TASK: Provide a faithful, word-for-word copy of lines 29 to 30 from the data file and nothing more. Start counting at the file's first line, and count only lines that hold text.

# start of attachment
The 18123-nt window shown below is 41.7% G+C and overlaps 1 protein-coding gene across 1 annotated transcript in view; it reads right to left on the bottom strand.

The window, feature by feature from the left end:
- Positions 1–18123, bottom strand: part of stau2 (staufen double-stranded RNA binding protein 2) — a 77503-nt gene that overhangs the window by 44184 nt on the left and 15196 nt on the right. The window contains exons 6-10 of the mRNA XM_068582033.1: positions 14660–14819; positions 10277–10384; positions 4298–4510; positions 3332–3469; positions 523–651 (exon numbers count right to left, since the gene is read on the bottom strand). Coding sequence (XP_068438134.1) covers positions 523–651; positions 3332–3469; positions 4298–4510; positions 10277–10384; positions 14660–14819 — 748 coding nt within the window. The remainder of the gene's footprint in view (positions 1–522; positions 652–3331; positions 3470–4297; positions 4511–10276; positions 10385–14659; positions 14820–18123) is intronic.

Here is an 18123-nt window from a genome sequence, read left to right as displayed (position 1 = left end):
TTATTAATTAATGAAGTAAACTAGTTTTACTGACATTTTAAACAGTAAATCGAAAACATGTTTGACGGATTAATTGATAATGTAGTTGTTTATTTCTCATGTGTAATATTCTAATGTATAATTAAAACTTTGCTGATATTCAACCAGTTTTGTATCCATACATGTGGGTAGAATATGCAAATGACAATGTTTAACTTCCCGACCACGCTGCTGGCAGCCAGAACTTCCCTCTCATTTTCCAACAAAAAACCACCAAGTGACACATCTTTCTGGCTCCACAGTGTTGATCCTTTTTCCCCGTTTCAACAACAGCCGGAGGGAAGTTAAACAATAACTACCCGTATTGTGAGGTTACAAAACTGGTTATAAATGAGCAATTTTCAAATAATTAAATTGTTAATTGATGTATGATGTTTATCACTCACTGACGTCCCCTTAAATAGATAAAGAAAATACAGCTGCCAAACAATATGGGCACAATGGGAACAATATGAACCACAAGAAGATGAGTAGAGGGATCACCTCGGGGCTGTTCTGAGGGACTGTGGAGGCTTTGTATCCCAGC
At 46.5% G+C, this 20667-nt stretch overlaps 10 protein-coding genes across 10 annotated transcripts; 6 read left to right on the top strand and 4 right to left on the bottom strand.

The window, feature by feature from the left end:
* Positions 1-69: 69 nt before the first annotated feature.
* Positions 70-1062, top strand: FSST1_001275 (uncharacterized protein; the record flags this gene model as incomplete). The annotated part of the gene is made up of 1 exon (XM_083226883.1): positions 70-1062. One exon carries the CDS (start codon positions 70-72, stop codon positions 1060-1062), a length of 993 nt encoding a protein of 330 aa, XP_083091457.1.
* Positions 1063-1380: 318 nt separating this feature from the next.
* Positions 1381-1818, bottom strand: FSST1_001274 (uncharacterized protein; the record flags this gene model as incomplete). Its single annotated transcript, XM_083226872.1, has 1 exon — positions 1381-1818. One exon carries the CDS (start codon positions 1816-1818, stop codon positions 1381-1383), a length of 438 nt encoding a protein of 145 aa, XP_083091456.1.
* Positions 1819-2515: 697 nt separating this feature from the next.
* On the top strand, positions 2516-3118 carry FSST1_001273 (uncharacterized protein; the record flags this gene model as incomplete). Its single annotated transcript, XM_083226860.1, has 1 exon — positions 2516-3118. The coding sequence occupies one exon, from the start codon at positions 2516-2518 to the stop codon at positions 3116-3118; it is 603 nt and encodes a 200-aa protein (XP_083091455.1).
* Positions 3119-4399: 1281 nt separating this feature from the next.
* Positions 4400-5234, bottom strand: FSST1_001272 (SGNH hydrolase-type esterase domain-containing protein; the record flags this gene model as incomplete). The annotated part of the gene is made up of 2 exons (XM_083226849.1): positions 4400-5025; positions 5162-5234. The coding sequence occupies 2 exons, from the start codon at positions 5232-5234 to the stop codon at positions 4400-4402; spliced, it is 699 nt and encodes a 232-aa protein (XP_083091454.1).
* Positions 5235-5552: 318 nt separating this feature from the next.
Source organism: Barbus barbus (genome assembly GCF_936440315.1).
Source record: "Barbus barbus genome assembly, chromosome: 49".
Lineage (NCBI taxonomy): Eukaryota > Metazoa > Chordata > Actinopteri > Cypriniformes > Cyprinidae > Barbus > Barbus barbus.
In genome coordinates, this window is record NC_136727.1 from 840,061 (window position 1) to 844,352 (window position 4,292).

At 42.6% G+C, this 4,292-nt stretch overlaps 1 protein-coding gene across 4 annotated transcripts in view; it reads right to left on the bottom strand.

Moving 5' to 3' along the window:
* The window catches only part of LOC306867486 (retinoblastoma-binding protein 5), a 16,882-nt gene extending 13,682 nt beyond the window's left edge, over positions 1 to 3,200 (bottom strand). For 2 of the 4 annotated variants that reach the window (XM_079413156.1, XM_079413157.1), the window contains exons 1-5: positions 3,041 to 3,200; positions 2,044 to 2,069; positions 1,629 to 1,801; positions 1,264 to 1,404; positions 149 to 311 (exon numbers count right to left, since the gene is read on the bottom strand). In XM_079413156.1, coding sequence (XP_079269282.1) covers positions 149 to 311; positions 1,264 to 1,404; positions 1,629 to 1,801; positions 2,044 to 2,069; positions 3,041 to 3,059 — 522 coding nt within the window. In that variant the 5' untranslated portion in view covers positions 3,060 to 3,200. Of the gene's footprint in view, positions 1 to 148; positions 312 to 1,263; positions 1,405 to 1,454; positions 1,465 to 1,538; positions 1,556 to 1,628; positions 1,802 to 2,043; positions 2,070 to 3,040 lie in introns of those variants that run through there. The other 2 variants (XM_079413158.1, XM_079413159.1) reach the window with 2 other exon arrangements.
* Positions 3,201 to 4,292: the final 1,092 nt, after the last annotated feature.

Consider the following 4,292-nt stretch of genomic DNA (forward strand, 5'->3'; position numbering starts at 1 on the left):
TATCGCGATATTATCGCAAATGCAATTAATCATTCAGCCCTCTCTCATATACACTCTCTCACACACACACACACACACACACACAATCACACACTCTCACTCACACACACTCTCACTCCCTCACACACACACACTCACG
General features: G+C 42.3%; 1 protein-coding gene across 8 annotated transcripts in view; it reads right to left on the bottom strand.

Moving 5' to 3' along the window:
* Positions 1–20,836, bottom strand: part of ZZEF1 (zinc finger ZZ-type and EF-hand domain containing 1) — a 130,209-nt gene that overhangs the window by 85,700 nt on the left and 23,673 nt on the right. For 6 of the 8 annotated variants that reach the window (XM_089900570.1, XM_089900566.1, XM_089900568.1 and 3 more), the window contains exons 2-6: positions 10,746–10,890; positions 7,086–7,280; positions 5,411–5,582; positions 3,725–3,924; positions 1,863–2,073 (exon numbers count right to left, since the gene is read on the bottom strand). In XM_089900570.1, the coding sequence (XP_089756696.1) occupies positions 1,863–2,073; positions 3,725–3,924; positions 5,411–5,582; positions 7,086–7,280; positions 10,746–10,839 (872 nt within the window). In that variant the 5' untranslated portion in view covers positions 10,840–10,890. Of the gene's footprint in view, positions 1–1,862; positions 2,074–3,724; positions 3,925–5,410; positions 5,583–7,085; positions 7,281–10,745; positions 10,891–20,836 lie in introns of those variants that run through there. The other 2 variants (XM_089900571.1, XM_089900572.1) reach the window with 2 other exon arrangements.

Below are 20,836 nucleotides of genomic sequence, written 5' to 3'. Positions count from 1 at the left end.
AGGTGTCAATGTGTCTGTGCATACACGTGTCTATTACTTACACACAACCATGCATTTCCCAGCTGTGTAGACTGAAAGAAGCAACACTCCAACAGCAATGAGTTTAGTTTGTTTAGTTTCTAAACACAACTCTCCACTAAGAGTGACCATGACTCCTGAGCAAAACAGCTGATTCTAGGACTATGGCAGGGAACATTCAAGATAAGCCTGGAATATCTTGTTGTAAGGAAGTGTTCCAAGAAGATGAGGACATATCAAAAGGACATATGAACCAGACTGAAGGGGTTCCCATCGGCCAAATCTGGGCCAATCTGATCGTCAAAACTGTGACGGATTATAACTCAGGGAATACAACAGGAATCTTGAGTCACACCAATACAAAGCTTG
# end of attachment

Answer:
* Positions 1–20,836, bottom strand: part of ZZEF1 (zinc finger ZZ-type and EF-hand domain containing 1) — a 130,209-nt gene that overhangs the window by 85,700 nt on the left and 23,673 nt on the right. For 6 of the 8 annotated variants that reach the window (XM_089900570.1, XM_089900566.1, XM_089900568.1 and 3 more), the window contains exons 2-6: positions 10,746–10,890; positions 7,086–7,280; positions 5,411–5,582; positions 3,725–3,924; positions 1,863–2,073 (exon numbers count right to left, since the gene is read on the bottom strand). In XM_089900570.1, the coding sequence (XP_089756696.1) occupies positions 1,863–2,073; positions 3,725–3,924; positions 5,411–5,582; positions 7,086–7,280; positions 10,746–10,839 (872 nt within the window). In that variant the 5' untranslated portion in view covers positions 10,840–10,890. Of the gene's footprint in view, positions 1–1,862; positions 2,074–3,724; positions 3,925–5,410; positions 5,583–7,085; positions 7,281–10,745; positions 10,891–20,836 lie in introns of those variants that run through there. The other 2 variants (XM_089900571.1, XM_089900572.1) reach the window with 2 other exon arrangements.

Below are 20,836 nucleotides of genomic sequence, written 5' to 3'. Positions count from 1 at the left end.